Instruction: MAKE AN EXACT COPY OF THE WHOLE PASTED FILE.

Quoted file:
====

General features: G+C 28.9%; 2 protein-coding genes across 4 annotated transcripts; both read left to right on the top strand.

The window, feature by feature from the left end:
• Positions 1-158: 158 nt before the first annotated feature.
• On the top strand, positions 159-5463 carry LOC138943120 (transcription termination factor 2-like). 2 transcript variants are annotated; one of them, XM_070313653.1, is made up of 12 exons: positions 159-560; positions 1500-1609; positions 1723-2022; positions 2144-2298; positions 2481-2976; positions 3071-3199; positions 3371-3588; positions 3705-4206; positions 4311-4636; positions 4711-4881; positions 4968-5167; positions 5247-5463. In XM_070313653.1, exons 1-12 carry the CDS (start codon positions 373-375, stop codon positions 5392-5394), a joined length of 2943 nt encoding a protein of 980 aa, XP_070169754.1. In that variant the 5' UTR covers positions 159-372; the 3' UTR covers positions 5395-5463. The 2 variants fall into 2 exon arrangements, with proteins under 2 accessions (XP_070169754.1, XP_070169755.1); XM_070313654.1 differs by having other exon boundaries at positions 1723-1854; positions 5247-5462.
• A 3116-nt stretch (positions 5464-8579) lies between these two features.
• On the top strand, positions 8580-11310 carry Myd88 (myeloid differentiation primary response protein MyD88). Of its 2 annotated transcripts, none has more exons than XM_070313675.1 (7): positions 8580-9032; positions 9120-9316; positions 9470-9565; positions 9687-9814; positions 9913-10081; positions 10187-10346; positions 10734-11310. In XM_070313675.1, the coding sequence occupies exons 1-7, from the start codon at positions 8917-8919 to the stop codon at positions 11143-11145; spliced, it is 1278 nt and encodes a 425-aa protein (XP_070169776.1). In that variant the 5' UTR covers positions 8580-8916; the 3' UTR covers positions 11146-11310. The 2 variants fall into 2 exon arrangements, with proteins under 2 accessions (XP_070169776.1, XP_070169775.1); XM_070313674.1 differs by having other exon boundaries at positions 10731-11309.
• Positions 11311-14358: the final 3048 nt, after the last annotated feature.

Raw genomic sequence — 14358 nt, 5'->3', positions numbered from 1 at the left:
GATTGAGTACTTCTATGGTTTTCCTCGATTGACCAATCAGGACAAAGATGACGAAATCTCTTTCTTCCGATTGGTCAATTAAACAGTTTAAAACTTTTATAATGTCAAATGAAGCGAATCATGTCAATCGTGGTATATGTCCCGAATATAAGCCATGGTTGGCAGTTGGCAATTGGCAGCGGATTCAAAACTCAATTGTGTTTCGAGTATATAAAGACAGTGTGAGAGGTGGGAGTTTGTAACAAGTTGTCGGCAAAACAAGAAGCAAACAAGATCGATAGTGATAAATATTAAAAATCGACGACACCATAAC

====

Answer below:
General features: G+C 28.9%; 2 protein-coding genes across 4 annotated transcripts; both read left to right on the top strand.

The window, feature by feature from the left end:
• Positions 1-158: 158 nt before the first annotated feature.
• On the top strand, positions 159-5463 carry LOC138943120 (transcription termination factor 2-like). 2 transcript variants are annotated; one of them, XM_070313653.1, is made up of 12 exons: positions 159-560; positions 1500-1609; positions 1723-2022; positions 2144-2298; positions 2481-2976; positions 3071-3199; positions 3371-3588; positions 3705-4206; positions 4311-4636; positions 4711-4881; positions 4968-5167; positions 5247-5463. In XM_070313653.1, exons 1-12 carry the CDS (start codon positions 373-375, stop codon positions 5392-5394), a joined length of 2943 nt encoding a protein of 980 aa, XP_070169754.1. In that variant the 5' UTR covers positions 159-372; the 3' UTR covers positions 5395-5463. The 2 variants fall into 2 exon arrangements, with proteins under 2 accessions (XP_070169754.1, XP_070169755.1); XM_070313654.1 differs by having other exon boundaries at positions 1723-1854; positions 5247-5462.
• A 3116-nt stretch (positions 5464-8579) lies between these two features.
• On the top strand, positions 8580-11310 carry Myd88 (myeloid differentiation primary response protein MyD88). Of its 2 annotated transcripts, none has more exons than XM_070313675.1 (7): positions 8580-9032; positions 9120-9316; positions 9470-9565; positions 9687-9814; positions 9913-10081; positions 10187-10346; positions 10734-11310. In XM_070313675.1, the coding sequence occupies exons 1-7, from the start codon at positions 8917-8919 to the stop codon at positions 11143-11145; spliced, it is 1278 nt and encodes a 425-aa protein (XP_070169776.1). In that variant the 5' UTR covers positions 8580-8916; the 3' UTR covers positions 11146-11310. The 2 variants fall into 2 exon arrangements, with proteins under 2 accessions (XP_070169776.1, XP_070169775.1); XM_070313674.1 differs by having other exon boundaries at positions 10731-11309.
• Positions 11311-14358: the final 3048 nt, after the last annotated feature.

Raw genomic sequence — 14358 nt, 5'->3', positions numbered from 1 at the left:
GATTGAGTACTTCTATGGTTTTCCTCGATTGACCAATCAGGACAAAGATGACGAAATCTCTTTCTTCCGATTGGTCAATTAAACAGTTTAAAACTTTTATAATGTCAAATGAAGCGAATCATGTCAATCGTGGTATATGTCCCGAATATAAGCCATGGTTGGCAGTTGGCAATTGGCAGCGGATTCAAAACTCAATTGTGTTTCGAGTATATAAAGACAGTGTGAGAGGTGGGAGTTTGTAACAAGTTGTCGGCAAAACAAGAAGCAAACAAGATCGATAGTGATAAATATTAAAAATCGACGACACCATAAC